Deepak Parekh: 'Tedious' regulation must go

Hurdles must be cleared to allow foreign private equity investment in India, the chairman of India's largest mortgage firm told PEI's Mumbai conference.

Deepak Parekh, one of the most respected statesmen in the Indian finance industry and the chairman of Housing Development Finance Corporation, India’s largest mortgage firm, today stressed the need to clear the regulatory hurdles faced by foreign private equity firms to allow them to put their capital to use in the country.

Delivering the opening keynote at the PEI India Forum in Mumbai, Parekh said Indian regulators needed to acknowledge that Indian companies have a lot more to gain from the inflow of private equity capital than just the capital itself.
“India needs private equity more than private equity needs India,” Parekh said.

India needs private equity more than private equity needs India.

Deepak Parekh

“We are still hamstrung by tedious government regulations,” he said, criticising the inefficiencies in the approval process for private equity firms’ registration in India. 
Parekh pointed out that as of August 2009, the website of the Securities and Exchange Board of India states that 54 venture capital firms have applications pending approval – some of whom have been waiting since 2005. There is a need to streamline approvals, Parekh said, adding that regulators must have a clear yes-or-no policy within a set time frame. Such inefficiency “does no good to our reputation or credibility”, he added.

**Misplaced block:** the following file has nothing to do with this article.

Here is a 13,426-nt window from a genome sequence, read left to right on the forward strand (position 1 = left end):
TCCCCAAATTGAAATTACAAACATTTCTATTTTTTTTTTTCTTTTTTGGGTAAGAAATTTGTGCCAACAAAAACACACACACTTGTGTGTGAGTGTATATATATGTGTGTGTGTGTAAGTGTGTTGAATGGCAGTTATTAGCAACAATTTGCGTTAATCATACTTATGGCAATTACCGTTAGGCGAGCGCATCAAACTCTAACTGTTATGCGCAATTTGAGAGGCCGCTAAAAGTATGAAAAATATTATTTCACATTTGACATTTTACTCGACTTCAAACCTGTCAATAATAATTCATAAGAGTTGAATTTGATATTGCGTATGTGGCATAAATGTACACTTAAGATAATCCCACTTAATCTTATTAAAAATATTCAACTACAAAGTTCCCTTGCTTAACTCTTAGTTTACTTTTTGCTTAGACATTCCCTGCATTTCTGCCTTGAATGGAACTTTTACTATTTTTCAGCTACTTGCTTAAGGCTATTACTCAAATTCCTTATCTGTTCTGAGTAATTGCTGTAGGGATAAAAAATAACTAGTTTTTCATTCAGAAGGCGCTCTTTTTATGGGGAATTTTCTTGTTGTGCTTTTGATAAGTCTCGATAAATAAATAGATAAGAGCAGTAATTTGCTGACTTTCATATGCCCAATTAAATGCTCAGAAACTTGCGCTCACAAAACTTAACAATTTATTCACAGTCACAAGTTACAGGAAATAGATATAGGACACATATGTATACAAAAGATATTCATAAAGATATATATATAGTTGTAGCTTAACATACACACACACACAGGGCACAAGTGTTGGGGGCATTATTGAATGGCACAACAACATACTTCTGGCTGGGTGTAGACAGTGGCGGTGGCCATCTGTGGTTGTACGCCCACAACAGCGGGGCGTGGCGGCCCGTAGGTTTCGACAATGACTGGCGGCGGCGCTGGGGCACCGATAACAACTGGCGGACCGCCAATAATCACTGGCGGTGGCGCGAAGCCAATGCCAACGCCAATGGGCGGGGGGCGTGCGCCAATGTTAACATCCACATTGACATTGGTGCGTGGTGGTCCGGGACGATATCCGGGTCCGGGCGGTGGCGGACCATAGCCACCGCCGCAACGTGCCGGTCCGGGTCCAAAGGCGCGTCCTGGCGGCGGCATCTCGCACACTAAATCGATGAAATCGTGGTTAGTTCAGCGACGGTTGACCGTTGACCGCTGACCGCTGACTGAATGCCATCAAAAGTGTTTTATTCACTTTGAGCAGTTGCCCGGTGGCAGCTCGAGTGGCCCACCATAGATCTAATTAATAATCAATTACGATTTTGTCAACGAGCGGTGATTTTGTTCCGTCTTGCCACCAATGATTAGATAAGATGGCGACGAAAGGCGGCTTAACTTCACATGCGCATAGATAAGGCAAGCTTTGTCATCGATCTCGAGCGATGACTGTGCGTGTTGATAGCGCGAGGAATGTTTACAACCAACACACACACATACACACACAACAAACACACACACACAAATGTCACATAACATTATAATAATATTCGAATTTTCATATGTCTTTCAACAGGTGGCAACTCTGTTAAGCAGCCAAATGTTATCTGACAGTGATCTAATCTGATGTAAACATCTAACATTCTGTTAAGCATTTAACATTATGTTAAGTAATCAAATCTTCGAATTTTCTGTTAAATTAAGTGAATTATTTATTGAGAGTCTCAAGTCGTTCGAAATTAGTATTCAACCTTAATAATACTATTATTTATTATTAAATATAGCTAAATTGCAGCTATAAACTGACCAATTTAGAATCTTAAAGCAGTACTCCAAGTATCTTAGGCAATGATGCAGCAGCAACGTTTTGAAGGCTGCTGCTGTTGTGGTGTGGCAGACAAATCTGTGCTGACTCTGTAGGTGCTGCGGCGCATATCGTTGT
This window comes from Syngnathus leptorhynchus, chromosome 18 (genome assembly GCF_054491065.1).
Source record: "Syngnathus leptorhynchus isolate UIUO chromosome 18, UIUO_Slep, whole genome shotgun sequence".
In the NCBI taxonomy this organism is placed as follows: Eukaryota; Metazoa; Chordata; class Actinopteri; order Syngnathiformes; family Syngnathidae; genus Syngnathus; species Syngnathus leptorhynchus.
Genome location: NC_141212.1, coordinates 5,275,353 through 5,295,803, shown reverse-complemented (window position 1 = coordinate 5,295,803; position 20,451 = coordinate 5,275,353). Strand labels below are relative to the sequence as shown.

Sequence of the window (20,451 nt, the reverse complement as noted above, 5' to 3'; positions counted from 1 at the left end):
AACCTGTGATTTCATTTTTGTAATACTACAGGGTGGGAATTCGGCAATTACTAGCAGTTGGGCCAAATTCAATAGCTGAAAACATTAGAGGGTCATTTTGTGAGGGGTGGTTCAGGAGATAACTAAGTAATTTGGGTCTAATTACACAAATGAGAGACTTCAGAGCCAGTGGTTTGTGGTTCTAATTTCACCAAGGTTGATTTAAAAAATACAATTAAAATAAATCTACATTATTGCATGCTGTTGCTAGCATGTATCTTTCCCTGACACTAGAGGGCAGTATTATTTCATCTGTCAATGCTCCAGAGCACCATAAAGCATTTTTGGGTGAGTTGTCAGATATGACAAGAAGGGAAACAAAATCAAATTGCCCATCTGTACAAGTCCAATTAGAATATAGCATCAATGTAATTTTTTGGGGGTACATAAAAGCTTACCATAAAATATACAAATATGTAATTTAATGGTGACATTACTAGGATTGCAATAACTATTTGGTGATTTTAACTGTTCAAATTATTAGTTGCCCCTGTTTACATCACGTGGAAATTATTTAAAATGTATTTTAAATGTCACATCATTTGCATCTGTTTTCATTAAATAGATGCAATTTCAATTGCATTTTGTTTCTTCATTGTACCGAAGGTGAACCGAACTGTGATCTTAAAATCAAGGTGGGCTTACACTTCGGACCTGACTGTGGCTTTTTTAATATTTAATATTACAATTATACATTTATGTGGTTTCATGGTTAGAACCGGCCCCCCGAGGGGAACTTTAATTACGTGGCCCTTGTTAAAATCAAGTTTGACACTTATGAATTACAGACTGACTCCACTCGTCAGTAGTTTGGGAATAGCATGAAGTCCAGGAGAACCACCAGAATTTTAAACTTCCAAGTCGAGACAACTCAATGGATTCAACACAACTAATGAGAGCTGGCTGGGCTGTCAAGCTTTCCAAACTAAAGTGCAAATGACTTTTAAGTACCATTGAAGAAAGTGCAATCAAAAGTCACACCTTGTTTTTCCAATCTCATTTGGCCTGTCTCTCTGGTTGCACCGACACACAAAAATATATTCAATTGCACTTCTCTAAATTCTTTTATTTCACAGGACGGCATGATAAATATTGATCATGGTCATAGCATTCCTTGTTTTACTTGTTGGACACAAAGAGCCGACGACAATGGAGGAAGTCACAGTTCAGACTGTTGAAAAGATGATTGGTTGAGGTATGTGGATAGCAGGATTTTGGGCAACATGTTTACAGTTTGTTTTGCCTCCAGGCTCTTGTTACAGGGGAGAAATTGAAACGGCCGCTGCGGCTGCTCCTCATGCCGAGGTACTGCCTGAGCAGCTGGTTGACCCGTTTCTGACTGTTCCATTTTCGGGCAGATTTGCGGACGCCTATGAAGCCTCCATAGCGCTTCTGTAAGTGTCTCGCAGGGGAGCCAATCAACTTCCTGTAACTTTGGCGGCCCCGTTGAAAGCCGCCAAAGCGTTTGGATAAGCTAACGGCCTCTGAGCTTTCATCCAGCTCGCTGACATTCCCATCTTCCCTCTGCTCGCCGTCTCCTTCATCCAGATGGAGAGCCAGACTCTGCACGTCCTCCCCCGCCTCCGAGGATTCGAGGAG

Deepak Parekh

Critical as he was of regulations pertaining to private equity investing, Parekh praised regulators and the Reserve Bank of India for ensuring that India’s financial sector continued to remain robust through the financial crisis by preventing the creation of asset bubbles.
Parekh also said the greatest hindrances to private equity investing in India are rising valuations and rising expectations of the promoters of companies. He said there have been several instances where potential private equity deals have fallen through simply because of unrealistic valuations.

It is equally important for private equity funds not to succumb to pressure from promoters in an attempt to sign “marquee deals”, he said. There are many opportunities to make money in India but trying to make too much money in too short a time will always have issues, he noted.